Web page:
Tuesday, August 25, 2015

Indians bid for Selig East threepeat

One might protest that the Bud Selig East is an arbitary sampling of teams and that its champion is rather a fluke because of it. But how does that differ from how the Major League Baseball regular season is structured to decide which clubs go to the playoffs?


Terry Francona, the most successful manager in the history of the Bud Selig East, is trying to pilot the Cleveland Indians to their third straight championship (Keith Allison/Creative Commons Attribution-Share Alike 2.0 Generic license).

To begin, we note that the Cleveland Indians, as poorly as they've gone this season, still are making a strong bid to win the Bud Selig East for the third consecutive year.

They happened to lose a tough one Monday afternoon to the Chicago Cubs, who prevailed on a homer by Kris Bryant in the bottom of the ninth for a 2-1 win at Wrigley Field. The Cubs now are 44-31 in the Bud Selig East, with the Indians 3½ games down at 38-32.

Two questions might immediately arise. Both are reasonable. The first would be, "So, what?" The second would be, "In what kind of a league are the Cleveland Indians 38-32?" In the real American League standings, the Indians began Tuesday's games 58-66. That means they are really terrible, 20-34, playing outside of the Bud Selig East.

The Bud Selig East is just a personal thing for the writer, who is happy to share it with the baseball public, though with no expectation that the baseball public wants it. The short explanation of the Bud Selig East is that it's half of a mash-up of the Joe Cronin and Chub Feeney Leagues. The long explanation is here. That's the answer to "So, what?" A shrug.

The second question is more interesting, because it says something about how the competitive integrity of the Major League Baseball (MLB) schedule has been sacrificed since the start of interleague play back in 1997.

Quickly, Indians are 38-32 in the Bud Selig East because that's their record against opponents in the Joe Cronin and Chub Feeney Leagues, which accounts for 15 other clubs across the Major Leagues. Is it not interesting that if you just consider the Indians against a particular cross-section that includes half of the Major League clubs, they're actually pretty good?

If you have any inclination to say that the Indians' work against the unbalanced selection of clubs in its Bud Selig East record is not representative of what the Indians are, we agree. But if we agree on that, we should also agree that the MLB schedule raises the same concerns, perhaps to an even greater degree, and certainly to a more serious degree.

Ever since interleague play began, we have to live with teams fighting for playoff entry on the basis of different schedules, which is inherently unfair and which seriously damages the integrity of that competition. If your interleague opponents are poor and the team against which you are jockeying for a wildcard berth plays good interleague opponents, that is an advantage for your side.

It would seem that about 99.9944 percent of baseball fans don't think it's anything to be concerned about. And if the fans and media don't see a problem, then the MLB offices definitely won't see a problem. Over here, though, we think it's a problem.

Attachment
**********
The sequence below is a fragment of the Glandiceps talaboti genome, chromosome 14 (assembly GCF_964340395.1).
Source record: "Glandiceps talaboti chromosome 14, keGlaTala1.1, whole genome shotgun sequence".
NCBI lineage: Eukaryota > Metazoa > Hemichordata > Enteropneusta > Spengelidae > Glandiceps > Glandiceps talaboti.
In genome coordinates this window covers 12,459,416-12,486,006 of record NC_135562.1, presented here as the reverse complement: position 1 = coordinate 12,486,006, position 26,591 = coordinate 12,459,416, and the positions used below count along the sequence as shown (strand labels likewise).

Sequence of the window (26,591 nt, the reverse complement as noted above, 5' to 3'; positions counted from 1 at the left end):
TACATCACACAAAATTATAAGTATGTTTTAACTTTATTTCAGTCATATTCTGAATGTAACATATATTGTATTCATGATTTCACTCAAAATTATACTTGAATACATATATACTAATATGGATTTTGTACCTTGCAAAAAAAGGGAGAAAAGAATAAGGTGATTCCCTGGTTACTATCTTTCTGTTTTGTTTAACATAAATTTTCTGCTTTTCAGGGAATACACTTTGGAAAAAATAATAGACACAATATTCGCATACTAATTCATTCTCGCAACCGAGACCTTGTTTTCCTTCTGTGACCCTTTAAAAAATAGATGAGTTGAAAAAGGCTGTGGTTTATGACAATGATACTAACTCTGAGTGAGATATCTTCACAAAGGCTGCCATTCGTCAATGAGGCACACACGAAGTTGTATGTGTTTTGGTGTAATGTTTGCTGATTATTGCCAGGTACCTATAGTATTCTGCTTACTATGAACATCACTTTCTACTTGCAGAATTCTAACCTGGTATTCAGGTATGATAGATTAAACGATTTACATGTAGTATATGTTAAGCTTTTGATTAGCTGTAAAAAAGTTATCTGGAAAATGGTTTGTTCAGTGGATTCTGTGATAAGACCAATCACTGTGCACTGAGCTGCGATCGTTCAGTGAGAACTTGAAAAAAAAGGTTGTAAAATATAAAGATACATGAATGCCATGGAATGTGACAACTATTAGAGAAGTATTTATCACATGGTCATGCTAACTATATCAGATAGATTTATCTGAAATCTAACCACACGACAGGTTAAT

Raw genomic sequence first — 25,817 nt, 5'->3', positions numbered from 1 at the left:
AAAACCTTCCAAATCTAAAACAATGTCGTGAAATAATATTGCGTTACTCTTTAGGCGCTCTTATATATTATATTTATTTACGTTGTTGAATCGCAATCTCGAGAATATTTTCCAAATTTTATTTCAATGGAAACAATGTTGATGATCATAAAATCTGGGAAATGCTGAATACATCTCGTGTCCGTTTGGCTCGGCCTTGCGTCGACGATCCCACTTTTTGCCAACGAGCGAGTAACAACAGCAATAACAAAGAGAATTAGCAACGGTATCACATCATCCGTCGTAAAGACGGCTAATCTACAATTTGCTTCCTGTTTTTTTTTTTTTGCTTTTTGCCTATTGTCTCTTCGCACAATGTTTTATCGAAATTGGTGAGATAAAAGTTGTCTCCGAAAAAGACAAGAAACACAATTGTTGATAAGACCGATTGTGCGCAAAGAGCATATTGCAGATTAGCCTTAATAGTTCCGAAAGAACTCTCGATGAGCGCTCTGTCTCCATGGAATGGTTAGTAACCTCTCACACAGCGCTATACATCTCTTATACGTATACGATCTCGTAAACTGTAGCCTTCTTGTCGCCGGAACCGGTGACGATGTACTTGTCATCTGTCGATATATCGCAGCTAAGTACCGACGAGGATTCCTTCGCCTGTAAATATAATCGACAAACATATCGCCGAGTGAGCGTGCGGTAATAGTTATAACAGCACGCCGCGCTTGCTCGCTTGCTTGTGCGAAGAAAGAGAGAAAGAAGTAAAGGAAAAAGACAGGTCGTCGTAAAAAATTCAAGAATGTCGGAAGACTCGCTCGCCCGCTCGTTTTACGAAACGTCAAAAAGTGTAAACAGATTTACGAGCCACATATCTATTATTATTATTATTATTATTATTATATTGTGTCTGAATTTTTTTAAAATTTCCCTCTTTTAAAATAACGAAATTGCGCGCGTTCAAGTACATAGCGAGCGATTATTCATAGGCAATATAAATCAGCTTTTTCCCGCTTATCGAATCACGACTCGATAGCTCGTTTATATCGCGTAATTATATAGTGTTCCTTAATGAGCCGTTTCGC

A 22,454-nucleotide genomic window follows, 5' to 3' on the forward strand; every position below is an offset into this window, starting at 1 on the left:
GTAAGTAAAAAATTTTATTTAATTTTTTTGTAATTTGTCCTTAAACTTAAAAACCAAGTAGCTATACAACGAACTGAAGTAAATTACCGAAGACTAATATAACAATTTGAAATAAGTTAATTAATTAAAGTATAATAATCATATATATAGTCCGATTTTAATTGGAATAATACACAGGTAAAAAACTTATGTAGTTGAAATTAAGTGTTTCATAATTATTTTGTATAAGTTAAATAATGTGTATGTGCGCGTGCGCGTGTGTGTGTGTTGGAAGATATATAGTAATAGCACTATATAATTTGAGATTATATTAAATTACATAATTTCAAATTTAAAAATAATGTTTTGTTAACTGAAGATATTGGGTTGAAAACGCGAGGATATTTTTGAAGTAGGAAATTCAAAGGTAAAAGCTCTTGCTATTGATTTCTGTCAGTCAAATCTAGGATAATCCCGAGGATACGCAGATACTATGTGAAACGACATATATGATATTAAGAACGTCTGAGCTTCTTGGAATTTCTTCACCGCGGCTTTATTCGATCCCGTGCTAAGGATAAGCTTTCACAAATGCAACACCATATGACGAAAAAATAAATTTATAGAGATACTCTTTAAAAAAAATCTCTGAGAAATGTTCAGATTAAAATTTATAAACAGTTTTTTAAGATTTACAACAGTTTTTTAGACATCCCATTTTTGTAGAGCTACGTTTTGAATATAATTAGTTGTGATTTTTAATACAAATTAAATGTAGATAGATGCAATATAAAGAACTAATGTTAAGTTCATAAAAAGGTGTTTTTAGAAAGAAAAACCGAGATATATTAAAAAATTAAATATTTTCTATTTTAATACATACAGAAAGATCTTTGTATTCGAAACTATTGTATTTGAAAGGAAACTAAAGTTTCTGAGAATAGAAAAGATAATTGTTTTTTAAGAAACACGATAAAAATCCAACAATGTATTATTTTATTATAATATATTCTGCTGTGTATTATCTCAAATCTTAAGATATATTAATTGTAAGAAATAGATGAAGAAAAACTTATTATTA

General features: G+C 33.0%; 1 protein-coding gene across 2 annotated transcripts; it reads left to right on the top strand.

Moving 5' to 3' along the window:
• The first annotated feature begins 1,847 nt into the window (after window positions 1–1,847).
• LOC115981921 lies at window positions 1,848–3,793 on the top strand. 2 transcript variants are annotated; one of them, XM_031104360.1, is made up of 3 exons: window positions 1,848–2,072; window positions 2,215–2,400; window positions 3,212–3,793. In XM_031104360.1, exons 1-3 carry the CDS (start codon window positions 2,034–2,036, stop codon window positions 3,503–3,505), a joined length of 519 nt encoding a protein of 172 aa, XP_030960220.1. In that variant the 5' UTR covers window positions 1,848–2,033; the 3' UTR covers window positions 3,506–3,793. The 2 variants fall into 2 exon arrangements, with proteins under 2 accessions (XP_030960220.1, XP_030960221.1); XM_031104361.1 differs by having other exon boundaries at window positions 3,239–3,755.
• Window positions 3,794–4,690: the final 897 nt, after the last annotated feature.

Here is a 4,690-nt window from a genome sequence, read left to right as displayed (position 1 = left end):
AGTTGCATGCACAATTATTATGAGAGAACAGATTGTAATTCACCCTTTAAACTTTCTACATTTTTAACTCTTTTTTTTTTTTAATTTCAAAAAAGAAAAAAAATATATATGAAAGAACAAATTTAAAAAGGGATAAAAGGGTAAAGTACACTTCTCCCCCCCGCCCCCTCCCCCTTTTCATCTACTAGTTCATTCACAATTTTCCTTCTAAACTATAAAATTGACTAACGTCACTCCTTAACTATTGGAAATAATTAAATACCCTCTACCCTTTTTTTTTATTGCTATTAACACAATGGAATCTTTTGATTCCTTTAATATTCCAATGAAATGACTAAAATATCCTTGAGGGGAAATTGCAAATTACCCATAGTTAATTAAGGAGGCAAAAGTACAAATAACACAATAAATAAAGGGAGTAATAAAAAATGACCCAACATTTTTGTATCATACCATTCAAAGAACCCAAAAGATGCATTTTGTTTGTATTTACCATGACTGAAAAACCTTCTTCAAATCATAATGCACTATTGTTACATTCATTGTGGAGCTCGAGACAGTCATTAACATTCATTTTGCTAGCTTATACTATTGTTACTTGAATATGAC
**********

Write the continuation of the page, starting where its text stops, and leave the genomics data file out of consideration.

Take a look, for example, at the race for the second wildcard in the American League. Basically, it's a scrum of .500ish clubs fighting for survival. But the American League East clubs (the Baltimore Orioles and Tampa Bay Rays) in that mix are at a huge advantage against the AL West clubs (the Angels and Texas Rangers) and the AL Central club (the Minnesota Twins) who are in that fight.

The interleague schedule is set up this year so the eastern divisions play each other, as do the central divisions and the western divisions. So, if you're in the AL East, you're playing interleague against three dreadful clubs (the Atlanta Braves, Philadelphia Phillies and Miami Marlins), a talented club that plays messy baseball (the Washington Nationals) and an underwhelming club with young and talented pitching (the New York Mets).

Three of the six worst winning percentages across MLB are in the NL East, the Nats struggle to stay even and the Mets have only recently advanced from having the worst record among the division leaders. All of that is rather an achievement when one considers that the NL East clubs play 56 percent of their games against each other.

There's not a truly good club in that whole NL East mix, and those are the clubs against whom the AL East clubs are bidding for wins and losses towards a playoff berth that will be decided by a game or two.

The Twins are playing their interleague games against two poor clubs (the Cincinnati Reds and Milwaukee Brewers), as well as an awesome and pretty lucky club in the St. Louis Cardinals, a strong club in the Pittsburgh Pirates and a club on its way to being strong in the Chicago Cubs. If you're the Twins, wouldn't you rather play the National League clubs who the Rays and Orioles are playing? Wouldn't you like your chances better that way?

The Angels and Rangers are playing interleague against the NL West, which includes one bad club (the Colorado Rockies), two decent clubs (the Arizona Diamondbacks and San Diego Padres) and two good clubs in the Dodgers (who aren't even as good as they should be) and the Giants (who have a way of getting better in the Fall).

So, if you're an AL East club, you get three interleague patsies. If you're in the AL Central, you get two interleague patsies, and you only get one if you're in the AL West.

Entering Tuesday's games, the contenders for the second AL wildcard were the Rangers (64-59), Angels (63-61), Twins (63-61), Orioles (62-62) and Rays (62-62). And here are their interleague records: Rangers (9-8), Angels (7-10), Twins (8-12), Rays (11-6) and Orioles (9-8).